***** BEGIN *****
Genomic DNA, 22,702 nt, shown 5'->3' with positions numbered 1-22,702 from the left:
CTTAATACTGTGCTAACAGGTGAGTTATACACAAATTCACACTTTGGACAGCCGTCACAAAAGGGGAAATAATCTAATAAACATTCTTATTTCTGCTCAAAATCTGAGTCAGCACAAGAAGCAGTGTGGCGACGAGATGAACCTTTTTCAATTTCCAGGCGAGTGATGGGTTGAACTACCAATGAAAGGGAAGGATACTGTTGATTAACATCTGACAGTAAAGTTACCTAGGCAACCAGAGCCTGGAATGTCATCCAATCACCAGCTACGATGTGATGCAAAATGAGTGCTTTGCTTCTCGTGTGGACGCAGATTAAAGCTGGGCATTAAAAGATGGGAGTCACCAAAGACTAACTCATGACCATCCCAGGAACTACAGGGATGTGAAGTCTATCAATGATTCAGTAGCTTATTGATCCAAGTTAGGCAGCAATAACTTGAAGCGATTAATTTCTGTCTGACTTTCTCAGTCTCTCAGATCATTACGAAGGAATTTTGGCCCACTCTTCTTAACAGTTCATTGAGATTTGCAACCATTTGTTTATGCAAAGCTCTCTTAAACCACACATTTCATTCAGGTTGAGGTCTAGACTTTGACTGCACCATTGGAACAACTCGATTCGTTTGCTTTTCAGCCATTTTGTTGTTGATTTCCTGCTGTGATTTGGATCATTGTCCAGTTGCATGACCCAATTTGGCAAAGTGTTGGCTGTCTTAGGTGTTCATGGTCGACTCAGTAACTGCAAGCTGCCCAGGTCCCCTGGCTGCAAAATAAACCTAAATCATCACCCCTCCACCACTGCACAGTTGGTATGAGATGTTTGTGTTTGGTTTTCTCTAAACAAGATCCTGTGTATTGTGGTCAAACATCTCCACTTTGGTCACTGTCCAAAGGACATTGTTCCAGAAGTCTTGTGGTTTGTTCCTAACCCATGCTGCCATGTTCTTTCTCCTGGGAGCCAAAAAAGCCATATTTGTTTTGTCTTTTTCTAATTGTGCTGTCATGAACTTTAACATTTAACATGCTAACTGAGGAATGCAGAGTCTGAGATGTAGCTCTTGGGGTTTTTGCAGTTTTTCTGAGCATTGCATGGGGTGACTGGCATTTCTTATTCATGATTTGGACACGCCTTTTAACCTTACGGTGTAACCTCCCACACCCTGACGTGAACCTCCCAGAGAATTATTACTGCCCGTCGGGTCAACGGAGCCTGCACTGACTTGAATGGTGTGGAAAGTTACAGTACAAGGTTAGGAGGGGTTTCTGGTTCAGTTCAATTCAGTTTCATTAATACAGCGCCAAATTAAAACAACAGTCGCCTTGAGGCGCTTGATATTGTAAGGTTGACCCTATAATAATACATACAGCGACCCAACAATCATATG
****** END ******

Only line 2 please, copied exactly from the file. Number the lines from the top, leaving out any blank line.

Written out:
CTTAATACTGTGCTAACAGGTGAGTTATACACAAATTCACACTTTGGACAGCCGTCACAAAAGGGGAAATAATCTAATAAACATTCTTATTTCTGCTCAAAATCTGAGTCAGCACAAGAAGCAGTGTGGCGACGAGATGAACCTTTTTCAATTTCCAGGCGAGTGATGGGTTGAACTACCAATGAAAGGGAAGGATACTGTTGATTAACATCTGACAGTAAAGTTACCTAGGCAACCAGAGCCTGGAATGTCATCCAATCACCAGCTACGATGTGATGCAAAATGAGTGCTTTGCTTCTCGTGTGGACGCAGATTAAAGCTGGGCATTAAAAGATGGGAGTCACCAAAGACTAACTCATGACCATCCCAGGAACTACAGGGATGTGAAGTCTATCAATGATTCAGTAGCTTATTGATCCAAGTTAGGCAGCAATAACTTGAAGCGATTAATTTCTGTCTGACTTTCTCAGTCTCTCAGATCATTACGAAGGAATTTTGGCCCACTCTTCTTAACAGTTCATTGAGATTTGCAACCATTTGTTTATGCAAAGCTCTCTTAAACCACACATTTCATTCAGGTTGAGGTCTAGACTTTGACTGCACCATTGGAACAACTCGATTCGTTTGCTTTTCAGCCATTTTGTTGTTGATTTCCTGCTGTGATTTGGATCATTGTCCAGTTGCATGACCCAATTTGGCAAAGTGTTGGCTGTCTTAGGTGTTCATGGTCGACTCAGTAACTGCAAGCTGCCCAGGTCCCCTGGCTGCAAAATAAACCTAAATCATCACCCCTCCACCACTGCACAGTTGGTATGAGATGTTTGTGTTTGGTTTTCTCTAAACAAGATCCTGTGTATTGTGGTCAAACATCTCCACTTTGGTCACTGTCCAAAGGACATTGTTCCAGAAGTCTTGTGGTTTGTTCCTAACCCATGCTGCCATGTTCTTTCTCCTGGGAGCCAAAAAAGCCATATTTGTTTTGTCTTTTTCTAATTGTGCTGTCATGAACTTTAACATTTAACATGCTAACTGAGGAATGCAGAGTCTGAGATGTAGCTCTTGGGGTTTTTGCAGTTTTTCTGAGCATTGCATGGGGTGACTGGCATTTCTTATTCATGATTTGGACACGCCTTTTAACCTTACGGTGTAACCTCCCACACCCTGACGTGAACCTCCCAGAGAATTATTACTGCCCGTCGGGTCAACGGAGCCTGCACTGACTTGAATGGTGTGGAAAGTTACAGTACAAGGTTAGGAGGGGTTTCTGGTTCAGTTCAATTCAGTTTCATTAATACAGCGCCAAATTAAAACAACAGTCGCCTTGAGGCGCTTGATATTGTAAGGTTGACCCTATAATAATACATACAGCGACCCAACAATCATATG